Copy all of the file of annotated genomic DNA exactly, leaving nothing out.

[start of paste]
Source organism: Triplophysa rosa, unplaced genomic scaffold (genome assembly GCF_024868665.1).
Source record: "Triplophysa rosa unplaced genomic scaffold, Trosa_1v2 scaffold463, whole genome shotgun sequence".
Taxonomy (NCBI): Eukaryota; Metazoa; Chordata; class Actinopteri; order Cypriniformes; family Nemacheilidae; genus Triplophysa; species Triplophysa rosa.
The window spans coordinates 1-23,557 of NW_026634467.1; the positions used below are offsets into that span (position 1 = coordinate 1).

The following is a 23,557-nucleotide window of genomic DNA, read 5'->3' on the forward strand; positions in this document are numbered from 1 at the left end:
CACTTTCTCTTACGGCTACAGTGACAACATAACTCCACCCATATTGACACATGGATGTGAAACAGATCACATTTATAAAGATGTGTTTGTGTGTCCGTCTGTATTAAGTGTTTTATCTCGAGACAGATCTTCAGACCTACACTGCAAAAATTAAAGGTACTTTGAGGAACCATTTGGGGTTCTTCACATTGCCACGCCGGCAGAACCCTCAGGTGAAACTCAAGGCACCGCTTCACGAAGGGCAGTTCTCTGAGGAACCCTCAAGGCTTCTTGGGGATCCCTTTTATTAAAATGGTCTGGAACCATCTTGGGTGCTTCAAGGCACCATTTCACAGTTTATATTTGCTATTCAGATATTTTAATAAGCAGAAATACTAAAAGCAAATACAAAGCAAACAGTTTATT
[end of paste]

Source organism: Triplophysa rosa, unplaced genomic scaffold (genome assembly GCF_024868665.1).
Source record: "Triplophysa rosa unplaced genomic scaffold, Trosa_1v2 scaffold463, whole genome shotgun sequence".
Taxonomy (NCBI): Eukaryota; Metazoa; Chordata; class Actinopteri; order Cypriniformes; family Nemacheilidae; genus Triplophysa; species Triplophysa rosa.
The window spans coordinates 1-23,557 of NW_026634467.1; the positions used below are offsets into that span (position 1 = coordinate 1).

The following is a 23,557-nucleotide window of genomic DNA, read 5'->3' on the forward strand; positions in this document are numbered from 1 at the left end:
CACTTTCTCTTACGGCTACAGTGACAACATAACTCCACCCATATTGACACATGGATGTGAAACAGATCACATTTATAAAGATGTGTTTGTGTGTCCGTCTGTATTAAGTGTTTTATCTCGAGACAGATCTTCAGACCTACACTGCAAAAATTAAAGGTACTTTGAGGAACCATTTGGGGTTCTTCACATTGCCACGCCGGCAGAACCCTCAGGTGAAACTCAAGGCACCGCTTCACGAAGGGCAGTTCTCTGAGGAACCCTCAAGGCTTCTTGGGGATCCCTTTTATTAAAATGGTCTGGAACCATCTTGGGTGCTTCAAGGCACCATTTCACAGTTTATATTTGCTATTCAGATATTTTAATAAGCAGAAATACTAAAAGCAAATACAAAGCAAACAGTTTATT